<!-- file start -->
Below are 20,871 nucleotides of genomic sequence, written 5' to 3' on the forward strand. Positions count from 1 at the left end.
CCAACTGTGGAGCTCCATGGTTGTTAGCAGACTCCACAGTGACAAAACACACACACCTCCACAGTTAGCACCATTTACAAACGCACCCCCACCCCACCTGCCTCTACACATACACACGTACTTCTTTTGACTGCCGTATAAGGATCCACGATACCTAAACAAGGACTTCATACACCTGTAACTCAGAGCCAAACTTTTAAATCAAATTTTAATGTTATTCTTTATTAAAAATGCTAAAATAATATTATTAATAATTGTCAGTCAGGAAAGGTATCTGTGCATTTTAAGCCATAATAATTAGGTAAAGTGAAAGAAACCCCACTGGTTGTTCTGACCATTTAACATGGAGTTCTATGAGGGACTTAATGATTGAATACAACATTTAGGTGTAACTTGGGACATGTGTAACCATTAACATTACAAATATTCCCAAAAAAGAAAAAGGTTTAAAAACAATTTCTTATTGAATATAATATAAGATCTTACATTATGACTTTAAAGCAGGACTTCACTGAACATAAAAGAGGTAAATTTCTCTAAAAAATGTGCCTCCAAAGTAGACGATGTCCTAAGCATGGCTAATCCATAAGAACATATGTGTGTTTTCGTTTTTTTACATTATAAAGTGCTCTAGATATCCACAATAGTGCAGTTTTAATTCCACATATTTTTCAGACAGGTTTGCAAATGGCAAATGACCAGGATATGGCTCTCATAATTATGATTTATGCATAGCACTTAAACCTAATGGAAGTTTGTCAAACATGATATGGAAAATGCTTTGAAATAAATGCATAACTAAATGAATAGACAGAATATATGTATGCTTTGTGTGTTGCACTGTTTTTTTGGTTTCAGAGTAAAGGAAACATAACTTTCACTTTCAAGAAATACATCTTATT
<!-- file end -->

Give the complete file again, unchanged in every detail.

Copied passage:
Below are 20,871 nucleotides of genomic sequence, written 5' to 3' on the forward strand. Positions count from 1 at the left end.
CCAACTGTGGAGCTCCATGGTTGTTAGCAGACTCCACAGTGACAAAACACACACACCTCCACAGTTAGCACCATTTACAAACGCACCCCCACCCCACCTGCCTCTACACATACACACGTACTTCTTTTGACTGCCGTATAAGGATCCACGATACCTAAACAAGGACTTCATACACCTGTAACTCAGAGCCAAACTTTTAAATCAAATTTTAATGTTATTCTTTATTAAAAATGCTAAAATAATATTATTAATAATTGTCAGTCAGGAAAGGTATCTGTGCATTTTAAGCCATAATAATTAGGTAAAGTGAAAGAAACCCCACTGGTTGTTCTGACCATTTAACATGGAGTTCTATGAGGGACTTAATGATTGAATACAACATTTAGGTGTAACTTGGGACATGTGTAACCATTAACATTACAAATATTCCCAAAAAAGAAAAAGGTTTAAAAACAATTTCTTATTGAATATAATATAAGATCTTACATTATGACTTTAAAGCAGGACTTCACTGAACATAAAAGAGGTAAATTTCTCTAAAAAATGTGCCTCCAAAGTAGACGATGTCCTAAGCATGGCTAATCCATAAGAACATATGTGTGTTTTCGTTTTTTTACATTATAAAGTGCTCTAGATATCCACAATAGTGCAGTTTTAATTCCACATATTTTTCAGACAGGTTTGCAAATGGCAAATGACCAGGATATGGCTCTCATAATTATGATTTATGCATAGCACTTAAACCTAATGGAAGTTTGTCAAACATGATATGGAAAATGCTTTGAAATAAATGCATAACTAAATGAATAGACAGAATATATGTATGCTTTGTGTGTTGCACTGTTTTTTTGGTTTCAGAGTAAAGGAAACATAACTTTCACTTTCAAGAAATACATCTTATT